13 avr« Perception and Misperception 40 years later: Reputation in IR », Robert Jervis (Columbia University), Lundi 28 Avril 2014

Perception and Misperception 40 years later: Reputation in IR

Robert Jervis (Columbia University)

In the almost 40 years since Perception and Misperception, was published, there has been an enormous amount of relevant research in psychology and political psychology. While I think little of it contradicts what I said, it does move in directions that I didn’t explore or that I implied were dead ends. The most important, I believe, concerns the role–or rather the roles–of emotion. First of all, it is clear that the previous habit of contrasting emotion to reason (and exalting the latter) is badly misleading. It is also clear that perceptions can be driven by psychological needs, and what are called « motivated biases » can be very powerful. Indeed I think it is fair to say that psychological and political needs share pride of place with expectations as the prime determinants of perceptions in the political realm (see my « Understanding Beliefs » in the journal Political Psychology).

Another important development is Prospect Theory, which argues that people are much more risk-acceptant when they are in the realm of losses than they are when they are in the realm of gains, something that may be a part of human nature, as I argued in another Political Psychology article. This means that wars are particularly likely when both sides believe they are in the realm of losses, a danger compounded by the difficulty of understanding that the adversary feels it is in this situation.

Work on the biological roots of perception and behavior in the forms of genetics and the neurobiology of the brain hold promise, but also are in the early stages of development and some skepticism is in order.

For many years, much work in IR and other fields was based on a rational choice theory of reputation. Indeed, this was the approach I used in my first book, The Logic of Images in International Relations. The books by John Mercer and Daryl Press have cast this into doubt, although Gregory Miller’s recent book reasserts the older view with better research. The topic is without doubt extremely important and deserves deeper conceptualization and research. But I think it is clear that there is much to the point made by Snyder and Diesing 40 years ago–leaders are very concerned about their own reputations but pay much less attention to those of others. Contrary to the American preoccupation (shared with other countries?), backing down in one instance does not automatically lead to a reputation for being weak or irresolute.

Discussant: Gloria Origgi (CNRS, ENS-EHESS)

Lundi 28 Avril 17.00-19.00
Lieu: Sciences Po, salle 511, 199 blvd St. Germain (rez-de-chaussée)

30 novMilja Kurki (Aberystwyth), « Causal Analysis », Tuesday November 3rd 2009

Milja Kurki (Aberystwyth University)

‘The normative and political dimensions of causal analysis’

Often the idea of causal analysis is separated from the analysis of normative issues and questions of moral and political responsibility, in IR and also in many circles in philosophy of social sciences. This tendency is generated by an unthinking acceptance and reproduction of a positivist fact-value distinction. When causal analysis is framed in non-positivist terms we can see not only that there is nothing a-normative or a-political about the analysis of causation, but also that complex issues arise concerning the exact relationship between the frameworks of causal analysis we use and our normative and political commitments. I will argue here that engaging in causal analysis is a deeply moral, normatively-loaded, and political matter, and moreover, that important issues are at stake in the kind of meta-theoretical frameworks we apply to causal analysis. Far from dismissing causal analysis as de-politicising, as has been the tendency in the interpretivist end of IR, we should recognise that it is around debates about causality, and frameworks of causal analysis, that much of the interesting moral and political debate in international relations takes place.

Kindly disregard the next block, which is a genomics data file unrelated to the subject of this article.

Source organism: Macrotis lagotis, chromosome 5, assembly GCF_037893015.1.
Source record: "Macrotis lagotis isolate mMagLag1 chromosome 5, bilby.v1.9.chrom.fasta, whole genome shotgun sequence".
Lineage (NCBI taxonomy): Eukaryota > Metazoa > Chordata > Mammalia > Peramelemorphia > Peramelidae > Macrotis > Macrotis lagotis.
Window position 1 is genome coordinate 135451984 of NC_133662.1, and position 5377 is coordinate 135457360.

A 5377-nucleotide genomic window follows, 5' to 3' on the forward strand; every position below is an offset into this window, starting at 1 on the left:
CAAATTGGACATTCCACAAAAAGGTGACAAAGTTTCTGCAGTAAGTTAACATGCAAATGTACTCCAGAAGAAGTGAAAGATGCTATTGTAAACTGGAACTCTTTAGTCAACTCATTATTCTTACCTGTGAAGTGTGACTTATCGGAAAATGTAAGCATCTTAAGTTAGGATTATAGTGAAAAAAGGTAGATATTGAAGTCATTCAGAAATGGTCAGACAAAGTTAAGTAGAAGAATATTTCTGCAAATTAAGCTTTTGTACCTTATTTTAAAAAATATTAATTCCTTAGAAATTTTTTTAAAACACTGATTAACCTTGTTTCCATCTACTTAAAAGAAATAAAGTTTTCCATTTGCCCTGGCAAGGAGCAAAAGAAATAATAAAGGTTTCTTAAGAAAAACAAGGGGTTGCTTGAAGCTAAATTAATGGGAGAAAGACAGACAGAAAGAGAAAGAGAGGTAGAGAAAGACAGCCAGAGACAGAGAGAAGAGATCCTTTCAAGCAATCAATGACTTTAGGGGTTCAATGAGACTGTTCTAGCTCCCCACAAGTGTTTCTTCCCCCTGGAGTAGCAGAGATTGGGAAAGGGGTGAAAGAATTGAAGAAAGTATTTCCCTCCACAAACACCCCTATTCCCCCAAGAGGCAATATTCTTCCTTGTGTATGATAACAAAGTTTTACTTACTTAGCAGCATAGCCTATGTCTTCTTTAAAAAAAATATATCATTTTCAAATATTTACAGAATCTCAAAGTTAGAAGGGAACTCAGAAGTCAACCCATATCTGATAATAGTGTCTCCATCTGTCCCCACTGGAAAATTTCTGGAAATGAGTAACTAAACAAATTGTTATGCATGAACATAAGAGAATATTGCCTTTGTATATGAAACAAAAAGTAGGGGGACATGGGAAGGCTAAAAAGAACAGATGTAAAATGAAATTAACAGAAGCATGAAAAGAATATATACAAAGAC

CERI, 5-7 pm (salle de conférences rez-de-chaussée)

15 novRichard Price (UBC), « Moral Limit and Possibility in IR », Friday May 15th 2009

Richard Price (University of British Columbia)

Moral Limit and Possibility in IR

At what point, if any, is one to reasonably concede that the ‘realities’ of world politics require compromise from cherished principles or moral ends, and how do we really know we have reached an ethical limit when we seen one? Since social constructivist analyses of the development of moral norms tell us how we get moral change in world politics, that agenda should provide insightful leverage on the ethical question of ‘what to do.’ This talk identifies contributions of the social constructivist research agenda in International Relations for theorizing moral limit and possibility in global political dilemmas, engaging in particular international political theory and critical IR theory, and questions of the relationship of normative and empirical scholarship in IR.

CERI 10 am -12 pm